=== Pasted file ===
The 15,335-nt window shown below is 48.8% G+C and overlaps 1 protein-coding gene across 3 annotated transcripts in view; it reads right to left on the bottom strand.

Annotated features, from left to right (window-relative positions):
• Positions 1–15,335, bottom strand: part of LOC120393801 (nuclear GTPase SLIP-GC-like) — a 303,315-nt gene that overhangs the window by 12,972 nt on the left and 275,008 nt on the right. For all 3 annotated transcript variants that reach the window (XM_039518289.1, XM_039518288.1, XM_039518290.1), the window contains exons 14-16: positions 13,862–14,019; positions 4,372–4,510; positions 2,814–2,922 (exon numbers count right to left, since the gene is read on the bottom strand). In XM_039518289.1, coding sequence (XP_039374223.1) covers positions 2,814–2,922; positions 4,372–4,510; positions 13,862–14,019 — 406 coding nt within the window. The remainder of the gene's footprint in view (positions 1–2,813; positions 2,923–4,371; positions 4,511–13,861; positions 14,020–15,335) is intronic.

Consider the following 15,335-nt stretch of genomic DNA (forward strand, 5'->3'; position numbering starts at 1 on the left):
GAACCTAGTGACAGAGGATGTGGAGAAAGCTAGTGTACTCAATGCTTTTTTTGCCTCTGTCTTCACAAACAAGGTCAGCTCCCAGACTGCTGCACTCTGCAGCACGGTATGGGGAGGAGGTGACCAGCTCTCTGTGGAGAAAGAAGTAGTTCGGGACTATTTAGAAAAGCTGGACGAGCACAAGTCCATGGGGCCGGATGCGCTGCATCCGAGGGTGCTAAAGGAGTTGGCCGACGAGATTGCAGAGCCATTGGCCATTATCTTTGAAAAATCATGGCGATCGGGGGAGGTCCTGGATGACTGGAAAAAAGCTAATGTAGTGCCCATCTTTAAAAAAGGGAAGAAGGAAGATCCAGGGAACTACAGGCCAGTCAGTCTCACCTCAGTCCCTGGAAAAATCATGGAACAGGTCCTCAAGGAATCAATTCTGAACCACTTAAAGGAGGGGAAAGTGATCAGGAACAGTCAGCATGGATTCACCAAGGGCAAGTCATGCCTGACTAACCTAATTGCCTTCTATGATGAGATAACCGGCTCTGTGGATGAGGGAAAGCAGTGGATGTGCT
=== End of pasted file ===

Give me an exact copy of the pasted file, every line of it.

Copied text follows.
The 15,335-nt window shown below is 48.8% G+C and overlaps 1 protein-coding gene across 3 annotated transcripts in view; it reads right to left on the bottom strand.

Annotated features, from left to right (window-relative positions):
• Positions 1–15,335, bottom strand: part of LOC120393801 (nuclear GTPase SLIP-GC-like) — a 303,315-nt gene that overhangs the window by 12,972 nt on the left and 275,008 nt on the right. For all 3 annotated transcript variants that reach the window (XM_039518289.1, XM_039518288.1, XM_039518290.1), the window contains exons 14-16: positions 13,862–14,019; positions 4,372–4,510; positions 2,814–2,922 (exon numbers count right to left, since the gene is read on the bottom strand). In XM_039518289.1, coding sequence (XP_039374223.1) covers positions 2,814–2,922; positions 4,372–4,510; positions 13,862–14,019 — 406 coding nt within the window. The remainder of the gene's footprint in view (positions 1–2,813; positions 2,923–4,371; positions 4,511–13,861; positions 14,020–15,335) is intronic.

Consider the following 15,335-nt stretch of genomic DNA (forward strand, 5'->3'; position numbering starts at 1 on the left):
GAACCTAGTGACAGAGGATGTGGAGAAAGCTAGTGTACTCAATGCTTTTTTTGCCTCTGTCTTCACAAACAAGGTCAGCTCCCAGACTGCTGCACTCTGCAGCACGGTATGGGGAGGAGGTGACCAGCTCTCTGTGGAGAAAGAAGTAGTTCGGGACTATTTAGAAAAGCTGGACGAGCACAAGTCCATGGGGCCGGATGCGCTGCATCCGAGGGTGCTAAAGGAGTTGGCCGACGAGATTGCAGAGCCATTGGCCATTATCTTTGAAAAATCATGGCGATCGGGGGAGGTCCTGGATGACTGGAAAAAAGCTAATGTAGTGCCCATCTTTAAAAAAGGGAAGAAGGAAGATCCAGGGAACTACAGGCCAGTCAGTCTCACCTCAGTCCCTGGAAAAATCATGGAACAGGTCCTCAAGGAATCAATTCTGAACCACTTAAAGGAGGGGAAAGTGATCAGGAACAGTCAGCATGGATTCACCAAGGGCAAGTCATGCCTGACTAACCTAATTGCCTTCTATGATGAGATAACCGGCTCTGTGGATGAGGGAAAGCAGTGGATGTGCT